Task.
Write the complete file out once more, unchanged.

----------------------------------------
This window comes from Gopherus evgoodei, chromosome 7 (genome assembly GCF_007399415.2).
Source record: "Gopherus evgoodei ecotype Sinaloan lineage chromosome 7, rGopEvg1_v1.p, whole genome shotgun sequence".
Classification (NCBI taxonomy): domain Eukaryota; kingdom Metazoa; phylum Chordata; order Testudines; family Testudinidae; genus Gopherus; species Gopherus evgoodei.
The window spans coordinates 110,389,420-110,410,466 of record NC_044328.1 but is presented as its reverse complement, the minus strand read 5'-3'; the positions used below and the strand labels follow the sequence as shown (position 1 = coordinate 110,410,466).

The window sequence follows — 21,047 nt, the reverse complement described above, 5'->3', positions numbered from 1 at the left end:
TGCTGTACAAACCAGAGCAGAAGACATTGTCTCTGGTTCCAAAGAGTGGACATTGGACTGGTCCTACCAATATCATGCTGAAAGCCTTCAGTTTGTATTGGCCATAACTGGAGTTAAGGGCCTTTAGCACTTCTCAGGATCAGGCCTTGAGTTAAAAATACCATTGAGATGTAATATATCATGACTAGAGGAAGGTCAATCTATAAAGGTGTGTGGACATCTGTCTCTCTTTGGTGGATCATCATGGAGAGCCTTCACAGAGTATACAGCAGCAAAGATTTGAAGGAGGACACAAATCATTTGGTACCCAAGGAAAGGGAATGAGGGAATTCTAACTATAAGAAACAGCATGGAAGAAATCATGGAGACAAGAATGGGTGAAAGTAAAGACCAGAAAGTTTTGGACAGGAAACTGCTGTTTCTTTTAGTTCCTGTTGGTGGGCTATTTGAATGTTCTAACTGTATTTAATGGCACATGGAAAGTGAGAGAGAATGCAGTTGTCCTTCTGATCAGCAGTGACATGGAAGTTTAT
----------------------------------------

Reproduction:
This window comes from Gopherus evgoodei, chromosome 7 (genome assembly GCF_007399415.2).
Source record: "Gopherus evgoodei ecotype Sinaloan lineage chromosome 7, rGopEvg1_v1.p, whole genome shotgun sequence".
Classification (NCBI taxonomy): domain Eukaryota; kingdom Metazoa; phylum Chordata; order Testudines; family Testudinidae; genus Gopherus; species Gopherus evgoodei.
The window spans coordinates 110,389,420-110,410,466 of record NC_044328.1 but is presented as its reverse complement, the minus strand read 5'-3'; the positions used below and the strand labels follow the sequence as shown (position 1 = coordinate 110,410,466).

The window sequence follows — 21,047 nt, the reverse complement described above, 5'->3', positions numbered from 1 at the left end:
TGCTGTACAAACCAGAGCAGAAGACATTGTCTCTGGTTCCAAAGAGTGGACATTGGACTGGTCCTACCAATATCATGCTGAAAGCCTTCAGTTTGTATTGGCCATAACTGGAGTTAAGGGCCTTTAGCACTTCTCAGGATCAGGCCTTGAGTTAAAAATACCATTGAGATGTAATATATCATGACTAGAGGAAGGTCAATCTATAAAGGTGTGTGGACATCTGTCTCTCTTTGGTGGATCATCATGGAGAGCCTTCACAGAGTATACAGCAGCAAAGATTTGAAGGAGGACACAAATCATTTGGTACCCAAGGAAAGGGAATGAGGGAATTCTAACTATAAGAAACAGCATGGAAGAAATCATGGAGACAAGAATGGGTGAAAGTAAAGACCAGAAAGTTTTGGACAGGAAACTGCTGTTTCTTTTAGTTCCTGTTGGTGGGCTATTTGAATGTTCTAACTGTATTTAATGGCACATGGAAAGTGAGAGAGAATGCAGTTGTCCTTCTGATCAGCAGTGACATGGAAGTTTAT